Tuesday, November 29, 2011

Friday, November 25, 2011

Testing Blogger on iPhone

Following a morning shower last week the sun came out and the temperature reached the low 80s!

Sunday, November 20, 2011

Canyon de Chelly

It's a short drive down to Canyon de Chelly from Monument Valley, less than 100 miles.  


Several friends had mentioned the campground at C de C.  It's No Reservations;  No Fee.
Wow, it is so beautiful, set in the Freemont Cottonwood trees that were at the very PEAK of fall color.  


With just one day I decided on the South Rim drive and a hike to White House Ruins.
Along this stretch there are seven places to stop and view the canyon so it took me a while to get out to the White House trail since I stop at every single one.  Each offers another amazing view of the canyon and the ranches along the Chinle Wash.


Not much water in the wash,  but it's easy to follow it's path by the cottonwood trees.


White House Ruins trail is the only one that allows public access without a Navajo guide. It's only maybe three miles around trip,  but a 700 foot drop in elevation.

The sand stone cliffs are formed in swirls that defy imagination.


The roads up the canyon twist and turn around the cliffs through narrow passages just begging to be explored.  Next time I will set up tours to see more of the canyon!


At the bottom of the trail there is a homestead with a hogan under a huge cottonwood tree,  but NO pictures.  The privacy of the people who live here is sacred.


Horses roam at will and ignore silly hikers.


The cottonwood trees against the red rock were brilliant!



The White House ruin is the one white plastered dwelling set among the others.  Need to research to learn the significance of that!


Heading back to the trail up the canyon walls I met the horses again who were on their way home for the night.


It was getting late and I knew it was iffy to catch Spider Rock in full sun.  Nope, didn't make it this time,  but I'll be back for another visit soon!

Thursday, November 17, 2011

Monument Valley Utah

Monument Valley was not on my original list; I intended to go straight down to Canyon de Chelly.  But 'Al' from Page said absolutely I could not skip Monument Valley if only for a day!  There is a relatively new Visitor's Center/Gift Shop/Hotel with this view from the deck.  The East and West Mitten Buttes are to the left; on the right is Merrick Butte. It was too late to do the Wildcat trail round the West Mitten so I strolled around the area just soaking it in.



Everything is much bigger and farther away than it looks.  I think the regular tour loop around the valley is 17 miles.  The Wildcat trail out to the Mitten is a 3 mile loop.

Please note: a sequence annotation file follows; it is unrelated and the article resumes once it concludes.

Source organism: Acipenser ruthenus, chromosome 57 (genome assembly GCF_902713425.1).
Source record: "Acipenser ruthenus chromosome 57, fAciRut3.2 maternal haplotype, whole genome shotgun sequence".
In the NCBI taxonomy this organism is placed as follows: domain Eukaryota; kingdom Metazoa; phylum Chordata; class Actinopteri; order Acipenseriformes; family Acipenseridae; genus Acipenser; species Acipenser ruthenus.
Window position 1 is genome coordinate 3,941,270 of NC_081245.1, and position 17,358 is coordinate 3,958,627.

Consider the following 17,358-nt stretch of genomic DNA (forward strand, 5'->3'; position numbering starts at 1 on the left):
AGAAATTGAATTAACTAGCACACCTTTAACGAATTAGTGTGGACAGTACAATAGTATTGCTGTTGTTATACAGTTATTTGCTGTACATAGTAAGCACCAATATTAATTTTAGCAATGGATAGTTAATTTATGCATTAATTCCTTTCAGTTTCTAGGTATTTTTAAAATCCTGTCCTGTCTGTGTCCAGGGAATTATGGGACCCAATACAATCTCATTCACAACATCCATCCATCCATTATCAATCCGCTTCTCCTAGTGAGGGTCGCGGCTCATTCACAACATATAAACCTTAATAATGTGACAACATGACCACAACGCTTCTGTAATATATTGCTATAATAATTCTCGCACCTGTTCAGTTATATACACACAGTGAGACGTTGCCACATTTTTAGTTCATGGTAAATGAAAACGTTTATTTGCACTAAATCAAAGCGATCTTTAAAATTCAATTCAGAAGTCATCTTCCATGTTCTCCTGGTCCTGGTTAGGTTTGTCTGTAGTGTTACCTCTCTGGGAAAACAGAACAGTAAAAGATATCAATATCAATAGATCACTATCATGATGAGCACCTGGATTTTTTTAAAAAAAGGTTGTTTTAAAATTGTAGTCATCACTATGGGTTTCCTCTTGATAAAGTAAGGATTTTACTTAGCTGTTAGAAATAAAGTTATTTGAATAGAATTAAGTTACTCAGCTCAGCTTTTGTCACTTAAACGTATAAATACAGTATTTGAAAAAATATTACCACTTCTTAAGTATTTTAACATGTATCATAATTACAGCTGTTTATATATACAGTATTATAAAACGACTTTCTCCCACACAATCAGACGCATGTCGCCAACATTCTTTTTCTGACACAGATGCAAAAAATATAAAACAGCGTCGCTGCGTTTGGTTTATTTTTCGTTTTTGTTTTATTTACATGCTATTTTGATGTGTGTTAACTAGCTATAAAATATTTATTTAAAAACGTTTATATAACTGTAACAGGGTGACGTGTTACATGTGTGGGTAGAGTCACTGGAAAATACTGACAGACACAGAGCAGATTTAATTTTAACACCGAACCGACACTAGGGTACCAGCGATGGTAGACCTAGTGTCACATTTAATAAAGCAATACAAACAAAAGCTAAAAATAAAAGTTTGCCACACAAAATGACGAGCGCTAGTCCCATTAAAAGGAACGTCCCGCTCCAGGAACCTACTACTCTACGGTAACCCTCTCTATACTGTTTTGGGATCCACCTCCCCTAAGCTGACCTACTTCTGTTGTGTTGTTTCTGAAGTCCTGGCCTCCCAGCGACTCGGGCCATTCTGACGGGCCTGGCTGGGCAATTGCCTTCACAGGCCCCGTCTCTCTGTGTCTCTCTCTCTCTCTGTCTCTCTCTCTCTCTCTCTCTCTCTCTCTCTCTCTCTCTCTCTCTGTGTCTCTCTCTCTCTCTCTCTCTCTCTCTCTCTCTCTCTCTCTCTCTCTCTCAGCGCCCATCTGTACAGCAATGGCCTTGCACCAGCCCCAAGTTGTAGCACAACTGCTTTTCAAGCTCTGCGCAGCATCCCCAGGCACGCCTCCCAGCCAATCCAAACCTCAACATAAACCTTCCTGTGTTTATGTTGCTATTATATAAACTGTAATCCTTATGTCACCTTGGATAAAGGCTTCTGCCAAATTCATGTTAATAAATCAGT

Traveling in the vicinity of the Utah/Arizona border is tricky with AZ not participating in daylight savings time and my iPhone NOT understanding AZ reasoning about that issue.  That resulted in always feeling a bit worried about getting the wrong time for something.  It was the worst for the Antelope Canyon Tour.  Very structured and don't be late!  At Monument Valley everything is a bit more casual.  When I arranged with Herbert for my sunrise tour he just said be out front about daylight to meet Ruth.  She arrived in a big white 4x4 Ford truck armed with two cell phones!

This was really cool.  Just me and Ruth and the valley.  We saw NO ONE for about an hour.  Then a couple locals passed us as they headed out to work.  There are a few scattered homesteads across the valley.  The night before I had seen random headlights. It was a bit eerie.

The public is allow access on a short loop;  the guided tours go out on a 17 mile loop; and Ruth took me way out to the farthest reaches of the valley.  We had rough road,  we had extreme sand, we had road that looked more like moguls.  Ruth wouldn't use her 4 wheel drive until absolutely necessary.  Under instructions from the boss no doubt!  

There are several arches in the sandstone cliffs.  First we saw "The Ear of the Wind".



Next was Moccasin Arch.  We liked that one as it shared a name with my Moccasin of course.


Ruth walked into Big Hogan as I was turned away taking pics.  I was so glad she did because it gave me a great perspective how how BIG it really it.


The sand and cliffs were absolutely gorgeous in the morning light.


Near the end of the farthest reach of our tour Ruth took me to a spring.  It bubbled out of the ground creating a small creek where cottonwood trees took advantage of the water.  The white stuff on the road is salt from the water.  (I had serious doubts we would get across the sandy creek,  but Ruth did it with the help of her 4 x 4).


Back in the public area  are we made a stop at this cliff face to see the pertroglyphs.



My Navajo friend Al was right,  Monument Valley is not to be missed.  And there's so much more to do next time:  a trail ride and an overnite in the valley that includes native dancing and music at Big Hogan after a dinner prepared by Ruth.  Can't wait!